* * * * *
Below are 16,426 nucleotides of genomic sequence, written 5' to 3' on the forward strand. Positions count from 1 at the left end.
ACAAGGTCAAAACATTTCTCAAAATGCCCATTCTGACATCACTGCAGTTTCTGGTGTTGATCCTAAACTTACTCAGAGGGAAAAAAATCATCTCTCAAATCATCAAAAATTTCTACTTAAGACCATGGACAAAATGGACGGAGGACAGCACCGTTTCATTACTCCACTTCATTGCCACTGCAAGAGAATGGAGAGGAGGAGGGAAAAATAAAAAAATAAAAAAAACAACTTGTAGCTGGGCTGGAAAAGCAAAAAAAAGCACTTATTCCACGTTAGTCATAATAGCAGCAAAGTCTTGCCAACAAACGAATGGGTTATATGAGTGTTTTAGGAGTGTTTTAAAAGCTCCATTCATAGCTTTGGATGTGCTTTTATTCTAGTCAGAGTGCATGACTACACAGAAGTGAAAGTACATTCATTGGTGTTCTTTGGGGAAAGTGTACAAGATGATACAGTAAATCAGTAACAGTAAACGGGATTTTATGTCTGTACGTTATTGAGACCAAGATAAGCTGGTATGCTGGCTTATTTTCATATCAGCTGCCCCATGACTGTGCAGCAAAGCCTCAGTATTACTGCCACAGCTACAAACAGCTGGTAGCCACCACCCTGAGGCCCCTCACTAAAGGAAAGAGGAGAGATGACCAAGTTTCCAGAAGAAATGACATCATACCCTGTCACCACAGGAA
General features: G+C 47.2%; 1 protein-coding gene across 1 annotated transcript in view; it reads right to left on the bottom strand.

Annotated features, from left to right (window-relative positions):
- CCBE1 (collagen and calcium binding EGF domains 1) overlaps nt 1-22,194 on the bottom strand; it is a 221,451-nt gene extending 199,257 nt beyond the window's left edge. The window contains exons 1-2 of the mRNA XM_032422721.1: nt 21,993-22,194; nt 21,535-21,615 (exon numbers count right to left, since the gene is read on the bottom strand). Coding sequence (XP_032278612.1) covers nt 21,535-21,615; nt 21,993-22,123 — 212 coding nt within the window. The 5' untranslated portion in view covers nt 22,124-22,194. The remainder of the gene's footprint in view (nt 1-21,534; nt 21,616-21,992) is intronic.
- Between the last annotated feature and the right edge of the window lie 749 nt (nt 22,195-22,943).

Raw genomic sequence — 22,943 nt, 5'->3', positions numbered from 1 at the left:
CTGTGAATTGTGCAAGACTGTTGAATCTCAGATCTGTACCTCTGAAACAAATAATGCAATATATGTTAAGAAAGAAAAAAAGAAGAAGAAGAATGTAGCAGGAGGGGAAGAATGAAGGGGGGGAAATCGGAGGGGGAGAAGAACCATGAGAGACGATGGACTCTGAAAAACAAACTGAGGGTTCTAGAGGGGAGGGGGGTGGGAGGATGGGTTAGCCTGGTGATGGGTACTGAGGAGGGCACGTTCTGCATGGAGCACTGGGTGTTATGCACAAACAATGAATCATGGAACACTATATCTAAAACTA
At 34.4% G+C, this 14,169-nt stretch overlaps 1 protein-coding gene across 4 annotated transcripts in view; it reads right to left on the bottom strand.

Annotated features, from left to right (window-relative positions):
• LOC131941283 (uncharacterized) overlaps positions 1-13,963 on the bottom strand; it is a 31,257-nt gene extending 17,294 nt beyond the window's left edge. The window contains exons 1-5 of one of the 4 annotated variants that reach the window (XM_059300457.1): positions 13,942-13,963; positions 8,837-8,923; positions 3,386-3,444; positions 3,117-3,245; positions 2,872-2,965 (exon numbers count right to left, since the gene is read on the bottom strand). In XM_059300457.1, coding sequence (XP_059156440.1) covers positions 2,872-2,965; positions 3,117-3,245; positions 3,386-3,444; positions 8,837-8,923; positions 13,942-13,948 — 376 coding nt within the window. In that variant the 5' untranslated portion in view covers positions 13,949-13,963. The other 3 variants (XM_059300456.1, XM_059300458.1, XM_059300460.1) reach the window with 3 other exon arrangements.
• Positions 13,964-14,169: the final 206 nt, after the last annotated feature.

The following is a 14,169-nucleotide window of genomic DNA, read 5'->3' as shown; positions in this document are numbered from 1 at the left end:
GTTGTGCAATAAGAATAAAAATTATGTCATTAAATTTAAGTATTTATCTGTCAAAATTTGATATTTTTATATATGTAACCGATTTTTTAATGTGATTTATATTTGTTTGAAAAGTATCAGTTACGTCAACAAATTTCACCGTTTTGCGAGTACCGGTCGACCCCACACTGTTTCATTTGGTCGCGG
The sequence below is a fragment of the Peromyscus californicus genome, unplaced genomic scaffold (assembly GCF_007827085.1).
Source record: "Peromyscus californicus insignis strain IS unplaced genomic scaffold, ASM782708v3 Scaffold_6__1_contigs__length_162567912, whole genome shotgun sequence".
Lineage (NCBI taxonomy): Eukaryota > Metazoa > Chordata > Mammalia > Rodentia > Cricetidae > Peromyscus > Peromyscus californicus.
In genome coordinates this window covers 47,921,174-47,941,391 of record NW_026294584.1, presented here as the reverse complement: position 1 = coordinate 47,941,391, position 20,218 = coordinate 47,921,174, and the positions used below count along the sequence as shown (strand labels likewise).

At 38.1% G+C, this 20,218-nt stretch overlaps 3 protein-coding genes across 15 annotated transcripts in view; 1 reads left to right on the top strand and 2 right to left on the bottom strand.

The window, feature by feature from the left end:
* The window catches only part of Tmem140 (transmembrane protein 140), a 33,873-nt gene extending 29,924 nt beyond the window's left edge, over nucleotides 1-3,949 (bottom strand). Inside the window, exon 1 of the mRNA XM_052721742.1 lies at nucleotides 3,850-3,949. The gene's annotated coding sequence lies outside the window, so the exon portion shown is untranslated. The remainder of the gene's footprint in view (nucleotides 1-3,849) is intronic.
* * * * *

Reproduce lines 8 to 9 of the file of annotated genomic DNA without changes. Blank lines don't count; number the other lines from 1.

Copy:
CTGTGAATTGTGCAAGACTGTTGAATCTCAGATCTGTACCTCTGAAACAAATAATGCAATATATGTTAAGAAAGAAAAAAAGAAGAAGAAGAATGTAGCAGGAGGGGAAGAATGAAGGGGGGGAAATCGGAGGGGGAGAAGAACCATGAGAGACGATGGACTCTGAAAAACAAACTGAGGGTTCTAGAGGGGAGGGGGGTGGGAGGATGGGTTAGCCTGGTGATGGGTACTGAGGAGGGCACGTTCTGCATGGAGCACTGGGTGTTATGCACAAACAATGAATCATGGAACACTATATCTAAAACTA
At 34.4% G+C, this 14,169-nt stretch overlaps 1 protein-coding gene across 4 annotated transcripts in view; it reads right to left on the bottom strand.